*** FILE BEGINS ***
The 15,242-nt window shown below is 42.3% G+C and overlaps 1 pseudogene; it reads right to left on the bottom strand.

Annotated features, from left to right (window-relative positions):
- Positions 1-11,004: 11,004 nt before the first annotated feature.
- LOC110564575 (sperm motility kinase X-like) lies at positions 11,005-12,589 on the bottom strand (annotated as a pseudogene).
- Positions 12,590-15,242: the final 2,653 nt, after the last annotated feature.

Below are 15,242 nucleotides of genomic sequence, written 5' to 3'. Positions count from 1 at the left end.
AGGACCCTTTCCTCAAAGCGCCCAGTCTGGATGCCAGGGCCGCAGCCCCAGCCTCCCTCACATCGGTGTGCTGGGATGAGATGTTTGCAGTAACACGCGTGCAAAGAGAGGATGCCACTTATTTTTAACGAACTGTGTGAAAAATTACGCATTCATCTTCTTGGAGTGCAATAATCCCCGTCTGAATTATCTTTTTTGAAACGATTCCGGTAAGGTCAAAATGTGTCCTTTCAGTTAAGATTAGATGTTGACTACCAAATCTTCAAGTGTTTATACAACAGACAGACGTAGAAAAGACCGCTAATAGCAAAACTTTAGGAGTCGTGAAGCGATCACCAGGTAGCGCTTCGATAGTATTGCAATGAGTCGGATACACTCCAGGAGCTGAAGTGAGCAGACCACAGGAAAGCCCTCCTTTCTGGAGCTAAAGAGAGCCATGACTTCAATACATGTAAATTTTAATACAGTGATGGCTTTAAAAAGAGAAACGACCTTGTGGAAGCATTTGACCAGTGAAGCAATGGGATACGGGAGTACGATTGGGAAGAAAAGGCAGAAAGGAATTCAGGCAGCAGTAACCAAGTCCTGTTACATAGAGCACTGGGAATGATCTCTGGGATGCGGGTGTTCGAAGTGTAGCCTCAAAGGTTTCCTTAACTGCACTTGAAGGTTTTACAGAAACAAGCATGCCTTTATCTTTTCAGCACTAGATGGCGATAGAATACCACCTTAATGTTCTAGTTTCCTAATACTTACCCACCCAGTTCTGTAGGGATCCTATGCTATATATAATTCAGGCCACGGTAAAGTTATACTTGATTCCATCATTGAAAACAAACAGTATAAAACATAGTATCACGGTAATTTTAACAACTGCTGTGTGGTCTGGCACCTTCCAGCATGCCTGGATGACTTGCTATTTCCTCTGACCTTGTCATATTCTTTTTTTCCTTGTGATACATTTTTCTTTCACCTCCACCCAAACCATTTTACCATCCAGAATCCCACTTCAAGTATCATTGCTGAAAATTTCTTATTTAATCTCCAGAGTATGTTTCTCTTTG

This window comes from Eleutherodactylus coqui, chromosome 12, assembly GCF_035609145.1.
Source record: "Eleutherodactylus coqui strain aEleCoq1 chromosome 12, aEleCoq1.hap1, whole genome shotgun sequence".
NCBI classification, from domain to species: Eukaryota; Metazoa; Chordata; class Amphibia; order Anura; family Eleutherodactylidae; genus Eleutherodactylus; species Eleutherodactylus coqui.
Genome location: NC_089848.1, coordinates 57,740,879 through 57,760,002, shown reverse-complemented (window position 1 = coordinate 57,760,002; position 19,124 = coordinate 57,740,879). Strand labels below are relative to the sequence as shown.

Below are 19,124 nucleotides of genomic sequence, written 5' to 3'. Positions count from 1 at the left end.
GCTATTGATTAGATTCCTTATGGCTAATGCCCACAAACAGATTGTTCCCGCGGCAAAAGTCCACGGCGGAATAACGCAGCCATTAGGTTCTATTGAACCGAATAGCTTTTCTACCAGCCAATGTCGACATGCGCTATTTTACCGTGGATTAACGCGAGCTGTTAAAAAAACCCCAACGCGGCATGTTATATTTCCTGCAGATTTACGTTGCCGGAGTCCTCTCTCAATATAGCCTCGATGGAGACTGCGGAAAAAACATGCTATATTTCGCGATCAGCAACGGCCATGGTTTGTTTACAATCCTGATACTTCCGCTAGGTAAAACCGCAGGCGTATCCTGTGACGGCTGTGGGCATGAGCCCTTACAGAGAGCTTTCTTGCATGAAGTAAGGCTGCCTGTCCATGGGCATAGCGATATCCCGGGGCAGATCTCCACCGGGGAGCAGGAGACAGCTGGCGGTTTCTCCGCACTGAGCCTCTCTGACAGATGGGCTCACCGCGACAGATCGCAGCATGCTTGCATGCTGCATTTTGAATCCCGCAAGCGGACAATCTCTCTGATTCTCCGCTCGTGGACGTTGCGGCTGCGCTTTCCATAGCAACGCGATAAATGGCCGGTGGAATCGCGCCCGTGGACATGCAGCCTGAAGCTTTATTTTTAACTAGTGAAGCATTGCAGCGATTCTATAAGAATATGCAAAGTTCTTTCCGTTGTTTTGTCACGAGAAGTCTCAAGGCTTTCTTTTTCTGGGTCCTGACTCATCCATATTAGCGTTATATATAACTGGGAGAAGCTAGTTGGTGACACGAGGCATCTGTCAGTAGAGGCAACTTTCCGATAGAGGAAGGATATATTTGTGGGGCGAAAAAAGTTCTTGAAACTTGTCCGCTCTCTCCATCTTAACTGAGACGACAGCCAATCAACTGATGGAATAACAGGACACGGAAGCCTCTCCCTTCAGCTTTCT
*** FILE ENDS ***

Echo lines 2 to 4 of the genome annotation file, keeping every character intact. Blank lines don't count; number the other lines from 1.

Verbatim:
Annotated features, from left to right (window-relative positions):
- Positions 1-11,004: 11,004 nt before the first annotated feature.
- LOC110564575 (sperm motility kinase X-like) lies at positions 11,005-12,589 on the bottom strand (annotated as a pseudogene).